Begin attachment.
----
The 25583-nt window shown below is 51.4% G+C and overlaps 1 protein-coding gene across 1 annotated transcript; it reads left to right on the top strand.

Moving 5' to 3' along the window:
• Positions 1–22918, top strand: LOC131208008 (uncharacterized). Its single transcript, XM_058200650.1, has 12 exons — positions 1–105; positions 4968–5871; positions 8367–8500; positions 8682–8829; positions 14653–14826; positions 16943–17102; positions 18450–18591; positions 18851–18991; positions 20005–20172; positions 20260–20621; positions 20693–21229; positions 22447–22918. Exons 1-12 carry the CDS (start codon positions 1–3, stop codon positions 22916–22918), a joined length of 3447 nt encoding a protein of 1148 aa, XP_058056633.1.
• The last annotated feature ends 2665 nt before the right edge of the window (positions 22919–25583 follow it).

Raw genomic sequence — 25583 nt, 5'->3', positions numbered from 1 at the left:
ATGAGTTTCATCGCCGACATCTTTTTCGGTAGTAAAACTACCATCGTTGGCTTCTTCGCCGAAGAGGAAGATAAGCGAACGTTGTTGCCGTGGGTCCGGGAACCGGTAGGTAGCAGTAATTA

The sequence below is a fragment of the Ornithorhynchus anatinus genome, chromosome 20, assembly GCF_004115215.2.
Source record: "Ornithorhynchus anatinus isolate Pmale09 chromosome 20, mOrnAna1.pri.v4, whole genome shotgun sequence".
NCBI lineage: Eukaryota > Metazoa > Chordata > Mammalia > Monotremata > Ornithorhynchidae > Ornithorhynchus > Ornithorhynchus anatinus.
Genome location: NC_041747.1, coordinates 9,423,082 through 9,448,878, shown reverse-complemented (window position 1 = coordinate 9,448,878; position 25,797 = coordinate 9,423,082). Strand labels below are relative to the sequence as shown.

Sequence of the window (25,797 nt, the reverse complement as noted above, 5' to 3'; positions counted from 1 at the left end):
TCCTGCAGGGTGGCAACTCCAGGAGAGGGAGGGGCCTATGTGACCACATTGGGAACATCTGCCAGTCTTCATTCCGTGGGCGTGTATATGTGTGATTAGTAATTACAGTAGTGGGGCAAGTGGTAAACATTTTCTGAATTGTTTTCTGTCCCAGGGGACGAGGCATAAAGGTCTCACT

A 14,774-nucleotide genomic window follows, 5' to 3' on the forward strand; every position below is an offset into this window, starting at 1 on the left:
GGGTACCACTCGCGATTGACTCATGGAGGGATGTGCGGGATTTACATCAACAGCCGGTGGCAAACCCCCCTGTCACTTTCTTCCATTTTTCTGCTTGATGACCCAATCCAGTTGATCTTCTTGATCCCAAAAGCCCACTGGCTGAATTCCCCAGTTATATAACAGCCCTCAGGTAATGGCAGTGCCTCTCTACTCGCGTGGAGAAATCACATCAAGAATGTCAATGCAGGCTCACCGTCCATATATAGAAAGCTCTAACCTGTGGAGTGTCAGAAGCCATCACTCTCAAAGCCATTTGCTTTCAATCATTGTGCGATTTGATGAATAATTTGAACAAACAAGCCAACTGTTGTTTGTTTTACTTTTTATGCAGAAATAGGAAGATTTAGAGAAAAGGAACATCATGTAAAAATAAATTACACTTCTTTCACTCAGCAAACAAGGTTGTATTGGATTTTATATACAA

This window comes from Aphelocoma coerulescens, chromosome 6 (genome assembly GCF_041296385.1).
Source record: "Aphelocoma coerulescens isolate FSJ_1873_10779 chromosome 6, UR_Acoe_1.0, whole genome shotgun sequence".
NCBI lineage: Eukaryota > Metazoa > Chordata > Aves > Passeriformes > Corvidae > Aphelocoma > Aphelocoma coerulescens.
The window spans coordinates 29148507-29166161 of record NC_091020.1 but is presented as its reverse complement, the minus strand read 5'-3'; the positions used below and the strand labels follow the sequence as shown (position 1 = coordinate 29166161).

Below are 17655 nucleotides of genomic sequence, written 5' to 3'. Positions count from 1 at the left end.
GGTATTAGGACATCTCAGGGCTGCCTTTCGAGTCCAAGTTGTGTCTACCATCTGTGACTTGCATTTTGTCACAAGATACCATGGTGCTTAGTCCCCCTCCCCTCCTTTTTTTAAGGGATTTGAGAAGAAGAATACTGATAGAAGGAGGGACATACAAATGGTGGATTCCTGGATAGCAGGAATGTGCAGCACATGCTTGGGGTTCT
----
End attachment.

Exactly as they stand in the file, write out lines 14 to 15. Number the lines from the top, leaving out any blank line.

GGGTACCACTCGCGATTGACTCATGGAGGGATGTGCGGGATTTACATCAACAGCCGGTGGCAAACCCCCCTGTCACTTTCTTCCATTTTTCTGCTTGATGACCCAATCCAGTTGATCTTCTTGATCCCAAAAGCCCACTGGCTGAATTCCCCAGTTATATAACAGCCCTCAGGTAATGGCAGTGCCTCTCTACTCGCGTGGAGAAATCACATCAAGAATGTCAATGCAGGCTCACCGTCCATATATAGAAAGCTCTAACCTGTGGAGTGTCAGAAGCCATCACTCTCAAAGCCATTTGCTTTCAATCATTGTGCGATTTGATGAATAATTTGAACAAACAAGCCAACTGTTGTTTGTTTTACTTTTTATGCAGAAATAGGAAGATTTAGAGAAAAGGAACATCATGTAAAAATAAATTACACTTCTTTCACTCAGCAAACAAGGTTGTATTGGATTTTATATACAA

This window comes from Aphelocoma coerulescens, chromosome 6 (genome assembly GCF_041296385.1).